AT&T has reported its quarterly figure at $39.8 billion, a 1.8% year-on-year decline. There was good, bad and mediocre, but there is reason to be hopeful if you’re an AT&T fan.
In the core wireless business, AT&T looks to have produced a relatively solid performance, despite competition intensifying across the states. It did continue to drop customers, 89,000 postpaid subscribers in the US, however this compares to predictions of 256,000 from analysts. If you include the less lucrative prepaid customers, the team added 178,000 phone subscribers across the quarter.
It might be considered damage limitation as T-Mobile US runs riot across the states, but for some it could be a good result of sorts. At least the trends are kind of heading in the right direction.
“While the second quarter provides a good snapshot, the year-do-date view actually provides a more complete picture of how we are performing in a challenging and competitive environment,” said CFO John Stephens on the earnings call.
“Year to date, revenue has been pressured by fewer phone upgrades and declines in legacy services. At the same time, our cost containment efforts are paying off, and it’s showing up in our margins and our earnings.”
One area which AT&T does seem to be seeing more positive news is focused around its DirectTV Now offering. While the traditional TV space does continue to decline, its OTT TV proposition is continuing to attract customers. The positive are just about covering the leaving cord-cutters, but that’s good news for the moment.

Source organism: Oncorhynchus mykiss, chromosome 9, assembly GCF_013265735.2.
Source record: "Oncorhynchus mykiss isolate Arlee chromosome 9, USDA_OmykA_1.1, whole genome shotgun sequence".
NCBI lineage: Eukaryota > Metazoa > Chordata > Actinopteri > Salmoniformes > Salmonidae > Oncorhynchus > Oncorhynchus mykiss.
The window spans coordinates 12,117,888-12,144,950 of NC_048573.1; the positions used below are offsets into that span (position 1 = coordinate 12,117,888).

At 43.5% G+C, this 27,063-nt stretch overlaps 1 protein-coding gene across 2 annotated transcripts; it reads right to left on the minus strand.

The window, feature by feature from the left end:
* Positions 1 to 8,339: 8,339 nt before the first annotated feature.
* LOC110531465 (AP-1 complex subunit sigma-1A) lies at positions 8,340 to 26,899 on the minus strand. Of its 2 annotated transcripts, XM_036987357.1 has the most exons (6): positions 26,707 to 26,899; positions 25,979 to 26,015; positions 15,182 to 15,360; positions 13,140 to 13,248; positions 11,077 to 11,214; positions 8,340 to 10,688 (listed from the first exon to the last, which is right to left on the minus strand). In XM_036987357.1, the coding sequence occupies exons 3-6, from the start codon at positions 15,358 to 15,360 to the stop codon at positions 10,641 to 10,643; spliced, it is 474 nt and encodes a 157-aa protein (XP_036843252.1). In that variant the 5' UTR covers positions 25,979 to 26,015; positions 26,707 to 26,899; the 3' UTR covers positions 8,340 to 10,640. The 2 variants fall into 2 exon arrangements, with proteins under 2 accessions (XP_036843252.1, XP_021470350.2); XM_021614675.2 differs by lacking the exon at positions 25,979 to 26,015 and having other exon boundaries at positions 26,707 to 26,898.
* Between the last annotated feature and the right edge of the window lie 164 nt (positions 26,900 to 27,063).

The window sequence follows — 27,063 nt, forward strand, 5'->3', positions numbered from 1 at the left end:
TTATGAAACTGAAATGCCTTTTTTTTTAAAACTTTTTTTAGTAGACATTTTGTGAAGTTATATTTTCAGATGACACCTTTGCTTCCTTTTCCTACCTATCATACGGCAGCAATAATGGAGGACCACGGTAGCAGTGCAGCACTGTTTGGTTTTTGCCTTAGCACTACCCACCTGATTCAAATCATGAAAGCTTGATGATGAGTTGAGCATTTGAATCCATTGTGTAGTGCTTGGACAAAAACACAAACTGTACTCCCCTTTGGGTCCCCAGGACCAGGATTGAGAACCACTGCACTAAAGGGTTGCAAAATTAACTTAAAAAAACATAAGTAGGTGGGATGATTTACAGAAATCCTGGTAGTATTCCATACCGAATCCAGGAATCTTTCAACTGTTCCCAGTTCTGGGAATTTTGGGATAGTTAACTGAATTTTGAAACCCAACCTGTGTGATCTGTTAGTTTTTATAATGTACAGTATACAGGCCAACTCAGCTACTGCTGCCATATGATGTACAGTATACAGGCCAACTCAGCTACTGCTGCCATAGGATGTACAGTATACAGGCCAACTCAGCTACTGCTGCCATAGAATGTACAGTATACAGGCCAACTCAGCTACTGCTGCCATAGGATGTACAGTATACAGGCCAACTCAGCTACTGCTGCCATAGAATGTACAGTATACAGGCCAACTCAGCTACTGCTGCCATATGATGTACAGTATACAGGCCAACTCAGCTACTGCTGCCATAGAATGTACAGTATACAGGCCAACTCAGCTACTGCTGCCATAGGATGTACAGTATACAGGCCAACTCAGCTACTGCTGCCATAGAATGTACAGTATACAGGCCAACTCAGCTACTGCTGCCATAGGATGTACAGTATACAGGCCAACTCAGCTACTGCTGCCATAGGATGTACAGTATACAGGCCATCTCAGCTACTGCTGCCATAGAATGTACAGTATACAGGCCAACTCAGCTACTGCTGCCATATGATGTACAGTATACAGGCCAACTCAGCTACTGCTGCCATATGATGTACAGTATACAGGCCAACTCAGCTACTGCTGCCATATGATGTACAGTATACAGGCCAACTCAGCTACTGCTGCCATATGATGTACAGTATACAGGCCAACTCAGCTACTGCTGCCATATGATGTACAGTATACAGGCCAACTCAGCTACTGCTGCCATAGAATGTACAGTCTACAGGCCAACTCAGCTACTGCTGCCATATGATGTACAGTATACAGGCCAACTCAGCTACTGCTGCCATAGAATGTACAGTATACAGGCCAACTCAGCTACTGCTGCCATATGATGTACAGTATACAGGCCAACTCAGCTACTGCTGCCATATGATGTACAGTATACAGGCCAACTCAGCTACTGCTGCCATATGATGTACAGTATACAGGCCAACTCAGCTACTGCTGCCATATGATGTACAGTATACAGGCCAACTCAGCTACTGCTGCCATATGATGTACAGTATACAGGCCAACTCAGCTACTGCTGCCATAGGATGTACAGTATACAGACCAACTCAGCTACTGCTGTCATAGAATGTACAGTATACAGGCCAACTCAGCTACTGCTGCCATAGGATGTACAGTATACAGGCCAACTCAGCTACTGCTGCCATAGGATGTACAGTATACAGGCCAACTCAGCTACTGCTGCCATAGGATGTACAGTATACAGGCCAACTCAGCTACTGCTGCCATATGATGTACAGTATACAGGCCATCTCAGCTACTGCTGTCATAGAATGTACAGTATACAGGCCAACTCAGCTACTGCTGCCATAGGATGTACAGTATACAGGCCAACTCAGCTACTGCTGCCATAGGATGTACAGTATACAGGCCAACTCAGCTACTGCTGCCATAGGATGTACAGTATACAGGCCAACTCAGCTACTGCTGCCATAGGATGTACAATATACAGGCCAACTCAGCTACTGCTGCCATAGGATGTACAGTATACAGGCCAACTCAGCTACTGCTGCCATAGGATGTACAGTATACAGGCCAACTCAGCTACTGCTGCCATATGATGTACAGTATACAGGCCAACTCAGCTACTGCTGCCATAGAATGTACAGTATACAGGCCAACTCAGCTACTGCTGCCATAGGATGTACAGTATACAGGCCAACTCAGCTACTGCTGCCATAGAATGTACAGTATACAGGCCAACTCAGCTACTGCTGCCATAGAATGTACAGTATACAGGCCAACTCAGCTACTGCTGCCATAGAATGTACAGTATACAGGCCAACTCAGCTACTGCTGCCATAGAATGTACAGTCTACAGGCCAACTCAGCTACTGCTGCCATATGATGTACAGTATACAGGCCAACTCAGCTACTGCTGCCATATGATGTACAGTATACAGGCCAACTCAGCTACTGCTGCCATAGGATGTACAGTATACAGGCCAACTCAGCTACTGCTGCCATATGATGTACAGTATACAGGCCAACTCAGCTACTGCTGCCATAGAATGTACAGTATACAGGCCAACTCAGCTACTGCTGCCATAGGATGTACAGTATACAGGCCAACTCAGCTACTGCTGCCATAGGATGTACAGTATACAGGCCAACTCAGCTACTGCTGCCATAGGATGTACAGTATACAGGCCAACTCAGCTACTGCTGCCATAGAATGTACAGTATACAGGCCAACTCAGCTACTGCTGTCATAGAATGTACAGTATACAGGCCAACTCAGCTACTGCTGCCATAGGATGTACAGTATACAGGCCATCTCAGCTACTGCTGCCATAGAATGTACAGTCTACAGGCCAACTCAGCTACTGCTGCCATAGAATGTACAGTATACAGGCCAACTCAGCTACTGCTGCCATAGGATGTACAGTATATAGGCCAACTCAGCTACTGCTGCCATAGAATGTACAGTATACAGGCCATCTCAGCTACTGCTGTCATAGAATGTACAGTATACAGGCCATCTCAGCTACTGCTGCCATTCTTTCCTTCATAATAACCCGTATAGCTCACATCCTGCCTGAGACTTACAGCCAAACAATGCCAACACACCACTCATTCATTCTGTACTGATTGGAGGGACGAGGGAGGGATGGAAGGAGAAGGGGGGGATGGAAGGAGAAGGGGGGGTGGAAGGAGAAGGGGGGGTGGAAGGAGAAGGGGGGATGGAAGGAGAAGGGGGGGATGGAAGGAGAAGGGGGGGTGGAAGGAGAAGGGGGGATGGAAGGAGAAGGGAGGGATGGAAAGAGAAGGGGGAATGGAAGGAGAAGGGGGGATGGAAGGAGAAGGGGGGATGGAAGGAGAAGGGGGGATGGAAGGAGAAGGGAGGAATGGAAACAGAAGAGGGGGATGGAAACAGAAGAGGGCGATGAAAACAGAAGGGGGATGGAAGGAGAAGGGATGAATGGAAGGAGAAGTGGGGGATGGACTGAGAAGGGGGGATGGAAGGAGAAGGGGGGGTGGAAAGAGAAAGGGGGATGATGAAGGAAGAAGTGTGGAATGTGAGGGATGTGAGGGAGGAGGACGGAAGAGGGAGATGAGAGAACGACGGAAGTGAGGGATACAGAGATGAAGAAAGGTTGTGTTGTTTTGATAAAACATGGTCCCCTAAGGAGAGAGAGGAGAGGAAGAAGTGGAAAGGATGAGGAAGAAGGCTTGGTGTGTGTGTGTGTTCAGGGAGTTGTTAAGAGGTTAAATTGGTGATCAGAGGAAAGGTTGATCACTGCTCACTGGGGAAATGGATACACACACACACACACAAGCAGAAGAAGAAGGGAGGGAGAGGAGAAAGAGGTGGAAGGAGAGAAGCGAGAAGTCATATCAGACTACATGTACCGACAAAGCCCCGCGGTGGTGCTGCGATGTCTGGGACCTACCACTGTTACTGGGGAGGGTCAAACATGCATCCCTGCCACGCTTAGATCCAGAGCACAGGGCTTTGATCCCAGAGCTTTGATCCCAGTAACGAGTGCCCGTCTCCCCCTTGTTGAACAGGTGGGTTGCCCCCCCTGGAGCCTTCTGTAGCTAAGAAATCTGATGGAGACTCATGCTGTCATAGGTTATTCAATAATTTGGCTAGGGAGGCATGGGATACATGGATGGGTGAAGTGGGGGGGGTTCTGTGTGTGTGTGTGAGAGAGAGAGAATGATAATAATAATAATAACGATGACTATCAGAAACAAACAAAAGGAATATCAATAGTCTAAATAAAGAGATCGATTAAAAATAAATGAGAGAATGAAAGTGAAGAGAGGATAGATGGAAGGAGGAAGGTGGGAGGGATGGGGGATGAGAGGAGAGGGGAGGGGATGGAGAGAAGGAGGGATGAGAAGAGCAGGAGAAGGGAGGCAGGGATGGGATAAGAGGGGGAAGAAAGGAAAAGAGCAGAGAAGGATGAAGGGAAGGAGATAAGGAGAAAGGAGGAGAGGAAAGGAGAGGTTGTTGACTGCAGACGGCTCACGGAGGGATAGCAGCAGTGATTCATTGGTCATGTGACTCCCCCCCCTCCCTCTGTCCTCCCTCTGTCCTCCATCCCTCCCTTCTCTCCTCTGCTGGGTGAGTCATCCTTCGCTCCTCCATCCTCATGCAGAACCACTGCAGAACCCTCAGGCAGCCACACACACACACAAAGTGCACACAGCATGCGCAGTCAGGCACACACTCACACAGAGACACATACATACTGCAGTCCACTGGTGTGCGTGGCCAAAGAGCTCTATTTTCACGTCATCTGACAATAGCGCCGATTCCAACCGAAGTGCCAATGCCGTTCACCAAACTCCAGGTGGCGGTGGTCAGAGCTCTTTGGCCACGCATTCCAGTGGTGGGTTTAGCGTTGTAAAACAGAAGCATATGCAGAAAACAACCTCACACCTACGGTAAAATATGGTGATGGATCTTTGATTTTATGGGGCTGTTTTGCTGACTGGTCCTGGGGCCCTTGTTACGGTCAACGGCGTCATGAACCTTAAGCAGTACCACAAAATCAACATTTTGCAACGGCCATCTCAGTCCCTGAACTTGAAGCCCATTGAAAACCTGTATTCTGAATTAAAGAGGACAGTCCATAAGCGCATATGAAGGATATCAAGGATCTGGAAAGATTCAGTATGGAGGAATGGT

Total video subscriber numbers were essentially flat, which the team seem relatively happy with, of which 491,000 belong to DirecTV Now. In truth, the OTT offering is relatively competitive, and could be seen as attractive for current postpaid subscribers which has the option of a zero-rating contract for the content.
The US market for OTT TV is pretty competitive with some established names flying around. The likes of Sling TV, YouTube TV, Sony’s Vue, and Hulu Live TV, will make it a tough ask for DirectTV Now, though it priced quite competitively at $35 per month to start, featuring 60 channels including big-time broadcasters such as NBC, ABC, and Fox.
Another segment which is heading in the right direction is the broadband business. The team boasted of 112,000 IP broadband net adds for the quarter, taking the total number of fibre customer locations to 5.5 million. Total broadband net adds were a bit less attractive at 8,000, but on the whole, the entertainment group (video and broadband) has a bright future for AT&T.
On the network infrastructure side of things, there does seem to be some progress there as well. Its ‘5G Evolution’ plan (which does seem to be a bit of buzzword capitalization) is underway in Austin and Indianapolis, with the team expecting to hit 20 markets by the end of the year. It’s not 5G so don’t get fooled by the advertising spurge, but another incremental step towards the holy grail. Despite the efforts of the marketing team to soil the project, it is good progress.
On the virtualization from, its SDN project is, again, making good progress. By 2020, the ambition is to have 75% of traffic on its software-defined network; the team has claimed to have hit 40%, which is encouraging.
Overall, we’re not really too sure what to say here. There are some positive areas, but we kind of have the feeling the team is running around plugging holes in the hull. There needs to be a bigger swing in momentum if AT&T is to stop the ship from sinking further.